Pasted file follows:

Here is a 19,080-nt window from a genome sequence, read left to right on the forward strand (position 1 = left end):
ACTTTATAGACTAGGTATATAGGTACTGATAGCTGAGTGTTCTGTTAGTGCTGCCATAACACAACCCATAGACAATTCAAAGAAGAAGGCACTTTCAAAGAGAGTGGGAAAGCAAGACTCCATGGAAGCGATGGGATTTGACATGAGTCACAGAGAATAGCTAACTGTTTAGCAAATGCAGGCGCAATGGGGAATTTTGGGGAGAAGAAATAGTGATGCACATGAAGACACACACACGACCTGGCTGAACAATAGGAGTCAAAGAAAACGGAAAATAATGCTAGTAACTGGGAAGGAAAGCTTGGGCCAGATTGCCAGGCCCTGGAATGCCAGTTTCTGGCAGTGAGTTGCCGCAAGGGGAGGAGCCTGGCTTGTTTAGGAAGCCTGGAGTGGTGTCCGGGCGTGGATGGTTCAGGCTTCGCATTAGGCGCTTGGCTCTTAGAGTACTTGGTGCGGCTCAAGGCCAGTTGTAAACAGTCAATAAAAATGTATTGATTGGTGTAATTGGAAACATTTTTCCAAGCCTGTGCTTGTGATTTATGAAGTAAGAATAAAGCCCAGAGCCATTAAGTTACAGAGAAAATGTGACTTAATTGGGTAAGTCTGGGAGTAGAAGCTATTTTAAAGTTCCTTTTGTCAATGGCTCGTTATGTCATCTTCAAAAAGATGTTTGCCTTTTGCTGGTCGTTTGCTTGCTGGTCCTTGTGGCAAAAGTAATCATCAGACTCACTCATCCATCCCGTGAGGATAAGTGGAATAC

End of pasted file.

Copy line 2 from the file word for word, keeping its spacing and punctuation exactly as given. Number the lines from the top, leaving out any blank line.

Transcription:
ACTTTATAGACTAGGTATATAGGTACTGATAGCTGAGTGTTCTGTTAGTGCTGCCATAACACAACCCATAGACAATTCAAAGAAGAAGGCACTTTCAAAGAGAGTGGGAAAGCAAGACTCCATGGAAGCGATGGGATTTGACATGAGTCACAGAGAATAGCTAACTGTTTAGCAAATGCAGGCGCAATGGGGAATTTTGGGGAGAAGAAATAGTGATGCACATGAAGACACACACACGACCTGGCTGAACAATAGGAGTCAAAGAAAACGGAAAATAATGCTAGTAACTGGGAAGGAAAGCTTGGGCCAGATTGCCAGGCCCTGGAATGCCAGTTTCTGGCAGTGAGTTGCCGCAAGGGGAGGAGCCTGGCTTGTTTAGGAAGCCTGGAGTGGTGTCCGGGCGTGGATGGTTCAGGCTTCGCATTAGGCGCTTGGCTCTTAGAGTACTTGGTGCGGCTCAAGGCCAGTTGTAAACAGTCAATAAAAATGTATTGATTGGTGTAATTGGAAACATTTTTCCAAGCCTGTGCTTGTGATTTATGAAGTAAGAATAAAGCCCAGAGCCATTAAGTTACAGAGAAAATGTGACTTAATTGGGTAAGTCTGGGAGTAGAAGCTATTTTAAAGTTCCTTTTGTCAATGGCTCGTTATGTCATCTTCAAAAAGATGTTTGCCTTTTGCTGGTCGTTTGCTTGCTGGTCCTTGTGGCAAAAGTAATCATCAGACTCACTCATCCATCCCGTGAGGATAAGTGGAATAC